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Even newer media

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Last week writer Chris Carlson and I were touring around north Idaho, and when we pulled in at Moscow decided to stop in at the local paper.

We pulled up to the downtown building that for half a century and more had housed the Daily News (or, as I knew it in my Moscow years, the Idahonian). I was a little startled to find it now occupied by an economic development company, but the receptionist there helpfully pointed me to the newspaper’s new digs.

Those were located in a suite of offices on the second floor of the Moscow federal building. Chris and I inquired about the unusual situation of a newspaper whose landlord was the federal government, but that turned out not to be the case either. The federal building, which still includes the post office and federal courts, had earlier been sold to a foundation of the local hospital. Which presumably could kick them all out if it developed expansion plans in the area, as many hospitals in recent years have been known to do.

The newspaper, which had off-loaded its press years before and was using only a small part of the space in its old building, understandably wanted more cost-effective offices, and conditions were right at the federal building. But it seems a comedown to see a newspaper in an office building suite, like just another firm of accountants or lawyers.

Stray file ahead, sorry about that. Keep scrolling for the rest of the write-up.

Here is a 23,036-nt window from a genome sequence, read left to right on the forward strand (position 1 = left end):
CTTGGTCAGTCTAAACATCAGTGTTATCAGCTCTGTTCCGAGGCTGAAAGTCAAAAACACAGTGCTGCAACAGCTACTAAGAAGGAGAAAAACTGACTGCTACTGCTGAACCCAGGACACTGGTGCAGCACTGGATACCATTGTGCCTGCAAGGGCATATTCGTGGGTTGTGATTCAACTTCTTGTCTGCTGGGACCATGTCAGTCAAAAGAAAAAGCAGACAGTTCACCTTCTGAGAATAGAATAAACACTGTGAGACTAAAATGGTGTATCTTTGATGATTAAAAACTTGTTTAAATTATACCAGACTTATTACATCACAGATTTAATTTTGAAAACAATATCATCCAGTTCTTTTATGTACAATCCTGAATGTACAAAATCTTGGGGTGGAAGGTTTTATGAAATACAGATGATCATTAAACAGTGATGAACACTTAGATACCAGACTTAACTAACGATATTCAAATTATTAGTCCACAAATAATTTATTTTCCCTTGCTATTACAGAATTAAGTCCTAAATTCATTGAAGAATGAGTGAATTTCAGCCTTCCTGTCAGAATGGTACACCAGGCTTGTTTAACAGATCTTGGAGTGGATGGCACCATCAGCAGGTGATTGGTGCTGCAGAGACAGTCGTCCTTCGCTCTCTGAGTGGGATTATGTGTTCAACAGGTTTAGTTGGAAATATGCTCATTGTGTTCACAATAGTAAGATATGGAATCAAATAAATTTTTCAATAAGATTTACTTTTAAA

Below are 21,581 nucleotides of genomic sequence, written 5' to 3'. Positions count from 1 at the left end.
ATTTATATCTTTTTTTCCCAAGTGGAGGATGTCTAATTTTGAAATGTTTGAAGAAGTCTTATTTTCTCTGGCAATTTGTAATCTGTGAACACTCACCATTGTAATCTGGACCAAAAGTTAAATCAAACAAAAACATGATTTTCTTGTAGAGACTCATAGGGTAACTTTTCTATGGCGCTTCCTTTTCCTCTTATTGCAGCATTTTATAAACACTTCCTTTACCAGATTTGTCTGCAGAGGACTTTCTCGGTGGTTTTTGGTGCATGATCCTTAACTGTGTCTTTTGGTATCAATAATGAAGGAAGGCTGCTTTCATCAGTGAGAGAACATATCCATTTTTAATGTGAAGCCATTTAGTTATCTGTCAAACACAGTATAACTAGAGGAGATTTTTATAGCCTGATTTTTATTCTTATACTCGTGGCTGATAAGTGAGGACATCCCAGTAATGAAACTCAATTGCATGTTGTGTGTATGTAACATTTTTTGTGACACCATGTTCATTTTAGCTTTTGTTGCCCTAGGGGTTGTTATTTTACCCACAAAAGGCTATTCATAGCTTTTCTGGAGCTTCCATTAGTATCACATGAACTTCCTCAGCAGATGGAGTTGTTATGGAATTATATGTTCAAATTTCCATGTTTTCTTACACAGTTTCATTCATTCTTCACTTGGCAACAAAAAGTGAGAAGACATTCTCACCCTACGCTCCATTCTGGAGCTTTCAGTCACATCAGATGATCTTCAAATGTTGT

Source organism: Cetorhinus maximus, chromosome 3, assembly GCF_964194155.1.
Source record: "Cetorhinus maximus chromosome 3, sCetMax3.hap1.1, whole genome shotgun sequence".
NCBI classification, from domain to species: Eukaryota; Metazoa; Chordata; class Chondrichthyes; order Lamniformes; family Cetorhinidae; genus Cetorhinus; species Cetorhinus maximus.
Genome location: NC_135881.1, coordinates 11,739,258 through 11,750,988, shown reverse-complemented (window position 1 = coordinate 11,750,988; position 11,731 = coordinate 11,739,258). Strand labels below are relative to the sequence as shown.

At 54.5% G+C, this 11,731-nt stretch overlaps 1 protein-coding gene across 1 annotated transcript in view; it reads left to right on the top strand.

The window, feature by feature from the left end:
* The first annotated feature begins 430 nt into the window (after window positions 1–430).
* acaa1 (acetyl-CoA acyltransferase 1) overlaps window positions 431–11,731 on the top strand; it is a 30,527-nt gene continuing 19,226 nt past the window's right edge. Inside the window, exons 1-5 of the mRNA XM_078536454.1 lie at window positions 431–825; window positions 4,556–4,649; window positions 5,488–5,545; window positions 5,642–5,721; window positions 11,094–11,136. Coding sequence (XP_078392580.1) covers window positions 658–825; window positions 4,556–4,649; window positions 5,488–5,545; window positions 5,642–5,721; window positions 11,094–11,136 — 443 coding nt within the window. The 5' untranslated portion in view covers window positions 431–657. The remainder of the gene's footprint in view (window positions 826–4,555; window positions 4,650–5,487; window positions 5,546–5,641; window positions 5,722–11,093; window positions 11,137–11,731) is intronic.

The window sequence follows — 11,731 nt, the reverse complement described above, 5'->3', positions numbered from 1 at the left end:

This week also brought news of the anticipated sale of the Post Company in Idaho Falls, which operates that city’s daily newspaper, the Post Register, and three eastern Idaho weeklies. The sale is said to be final at the beginning of next month. The sale leaves the Lewiston and Moscow papers, jointly owned at Lewiston, and the Hagadone papers based in Coeur d’Alene, as the lone locally-owned papers in the state.

The surprise buyer at Idaho Falls is Adams Publishing Group, an organization completely new to the Northwest. The most common expectation, probably, was that the Post Register would go to one of the big national chains like Gannett or McClatchy, but Adams is a smaller presence in the newspaper world. The Post Register may be the largest newspaper in its organization, which has 46 newspapers but mostly very small dailies, weeklies and specialty publications, and all of them located in the northeast, from Minnesota to Maryland. It seems a surprising connection.

The Post Register is among the diminishing numbers of papers that still have their own printing presses, and that may have been attractive to Adams, which does a substantial amount of commercial printing. Still, the Post Register-Adams linkup does seem a little unusual, partly because the Idaho paper is so far outside the company’s geographic base .

Word from the Post Register is that little is expected to change, at least any time soon, at Idaho Falls: The paper should continue on generally as it has been. But once newspapers move from local ownership to the national or international marketplace, unpredictable things can happen. Over the years, for example, the Boise Idaho Statesman went from local ownership to Federated Newspapers, to Gannett, to Knight-Ridder and now to McClatchy. In large corporations, especially the largest, newspapers can be swapped around like trading cards.

Adams may be small enough that won’t happen. But keep watch on this: See how this distant Idaho property is integrated into the moderate-sized business from the east, whether by more acquisitions out west or in some other way.

It’s a new world for newspapers, and it just keeps getting newer.

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